Experts, including Dr Gregory Ramey, a child psychologist have come out with a list of things that could lead to a happy married life.
People who stay married for a long time make a conscious effort at working at their relationships.
They place their commitment to each other as a higher priority than work, hobbies and even their children.
They know the best way to be a great parent is to be in a loving and long-lasting relationship.
It’s so easy to waste time talking about routine matters of work, family or chores. Happy couples talk about their dreams, fears, hopes and fantasies.
They share very private and personal feelings and thus stay emotionally engaged with their partner.
With a psychological security based on trust and communication, these couples can truly be themselves and experience that amazing feeling of being safe and accepted in another’s presence.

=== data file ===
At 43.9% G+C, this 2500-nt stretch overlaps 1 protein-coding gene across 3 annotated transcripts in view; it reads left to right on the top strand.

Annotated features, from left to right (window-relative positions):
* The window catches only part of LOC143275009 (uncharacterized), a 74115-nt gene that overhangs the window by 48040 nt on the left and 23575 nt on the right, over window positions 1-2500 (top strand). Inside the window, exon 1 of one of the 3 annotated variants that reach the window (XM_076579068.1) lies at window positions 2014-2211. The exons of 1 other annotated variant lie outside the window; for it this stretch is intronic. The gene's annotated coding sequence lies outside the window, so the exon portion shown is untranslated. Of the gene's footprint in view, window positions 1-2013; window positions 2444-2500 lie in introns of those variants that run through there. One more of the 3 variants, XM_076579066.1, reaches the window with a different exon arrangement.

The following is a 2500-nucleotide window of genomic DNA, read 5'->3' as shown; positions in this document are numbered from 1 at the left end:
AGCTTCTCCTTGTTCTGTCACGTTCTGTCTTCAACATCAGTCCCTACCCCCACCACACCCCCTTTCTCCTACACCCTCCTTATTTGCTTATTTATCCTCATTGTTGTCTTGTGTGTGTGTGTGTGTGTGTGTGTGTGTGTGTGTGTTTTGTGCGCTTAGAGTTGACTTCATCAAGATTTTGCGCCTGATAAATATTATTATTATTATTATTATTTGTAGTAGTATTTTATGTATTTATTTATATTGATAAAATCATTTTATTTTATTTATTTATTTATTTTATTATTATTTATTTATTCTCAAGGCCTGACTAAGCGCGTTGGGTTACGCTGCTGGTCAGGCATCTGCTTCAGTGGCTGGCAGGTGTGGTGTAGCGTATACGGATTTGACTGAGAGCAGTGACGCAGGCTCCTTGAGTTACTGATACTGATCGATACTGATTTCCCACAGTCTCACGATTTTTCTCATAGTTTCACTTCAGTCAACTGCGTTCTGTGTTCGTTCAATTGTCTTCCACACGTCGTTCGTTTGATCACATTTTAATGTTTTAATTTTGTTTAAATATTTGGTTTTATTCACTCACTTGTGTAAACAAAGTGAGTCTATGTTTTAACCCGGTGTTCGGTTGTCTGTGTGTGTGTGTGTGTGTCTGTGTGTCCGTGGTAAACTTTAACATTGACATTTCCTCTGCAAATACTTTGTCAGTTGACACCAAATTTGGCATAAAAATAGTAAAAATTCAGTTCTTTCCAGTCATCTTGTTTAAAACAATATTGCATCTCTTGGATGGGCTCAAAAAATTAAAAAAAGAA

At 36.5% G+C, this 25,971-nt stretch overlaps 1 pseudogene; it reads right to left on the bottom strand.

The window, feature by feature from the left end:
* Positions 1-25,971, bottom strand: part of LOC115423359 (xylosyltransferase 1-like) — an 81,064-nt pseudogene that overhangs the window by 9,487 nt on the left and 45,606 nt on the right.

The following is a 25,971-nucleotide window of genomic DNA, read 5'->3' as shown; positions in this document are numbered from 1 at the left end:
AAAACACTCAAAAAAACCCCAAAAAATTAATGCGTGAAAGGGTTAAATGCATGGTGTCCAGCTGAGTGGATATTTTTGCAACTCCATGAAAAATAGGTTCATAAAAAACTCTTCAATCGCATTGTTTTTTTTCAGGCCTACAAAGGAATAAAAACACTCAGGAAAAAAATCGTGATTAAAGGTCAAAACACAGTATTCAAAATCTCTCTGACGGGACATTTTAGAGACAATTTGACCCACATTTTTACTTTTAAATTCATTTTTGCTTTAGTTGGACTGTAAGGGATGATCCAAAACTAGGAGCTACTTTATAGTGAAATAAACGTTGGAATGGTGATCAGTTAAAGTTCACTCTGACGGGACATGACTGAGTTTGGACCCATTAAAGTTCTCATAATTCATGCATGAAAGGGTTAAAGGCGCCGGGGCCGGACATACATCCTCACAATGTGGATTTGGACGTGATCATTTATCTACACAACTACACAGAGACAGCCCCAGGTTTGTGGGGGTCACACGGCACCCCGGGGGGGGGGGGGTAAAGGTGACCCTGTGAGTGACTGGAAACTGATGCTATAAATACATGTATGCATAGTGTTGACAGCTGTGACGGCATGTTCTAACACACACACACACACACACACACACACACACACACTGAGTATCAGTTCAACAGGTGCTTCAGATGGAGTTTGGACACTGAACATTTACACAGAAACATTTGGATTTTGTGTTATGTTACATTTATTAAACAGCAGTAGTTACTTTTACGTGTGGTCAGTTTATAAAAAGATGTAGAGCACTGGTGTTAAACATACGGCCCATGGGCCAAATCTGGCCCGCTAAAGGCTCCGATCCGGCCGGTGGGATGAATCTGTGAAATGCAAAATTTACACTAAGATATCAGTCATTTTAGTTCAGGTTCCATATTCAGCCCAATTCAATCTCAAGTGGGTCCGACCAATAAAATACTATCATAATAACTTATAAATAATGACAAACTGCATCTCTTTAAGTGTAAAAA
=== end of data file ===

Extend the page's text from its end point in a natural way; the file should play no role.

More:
Next is being nice to each other. We all want to feel special, particularly from our lifelong partner.
The experts have found that little things mean a lot in a relationship.
Simple things such as a genuine compliment, a thoughtful surprise and special attention during tough times really matter.
They reflect a caring and concern that mean a lot more than flowers once a year.
Successful partners enjoy each other and they actively look for ways to have fun. They are attentive to the small accomplishments of their partners.
Conflict is inevitable in any relationship. Arguments about making, saving and spending money are the No. 1 sources of tension between partners.
Good couples don’t ignore such problems, but deal with them in a respectful way with lots of compromise and communication.
They avoid bringing up past hurts but focus on coming up with acceptable solutions for both partners.
After a while, it is natural to get bored by your partner and seek excitement elsewhere.
Committed couples avoid that malaise by taking risks and trying new activities.
This adds a vitality and excitement to your relationship and makes it more enjoyable to be around your partner.
The study is published in the journal Monitor on Psychology.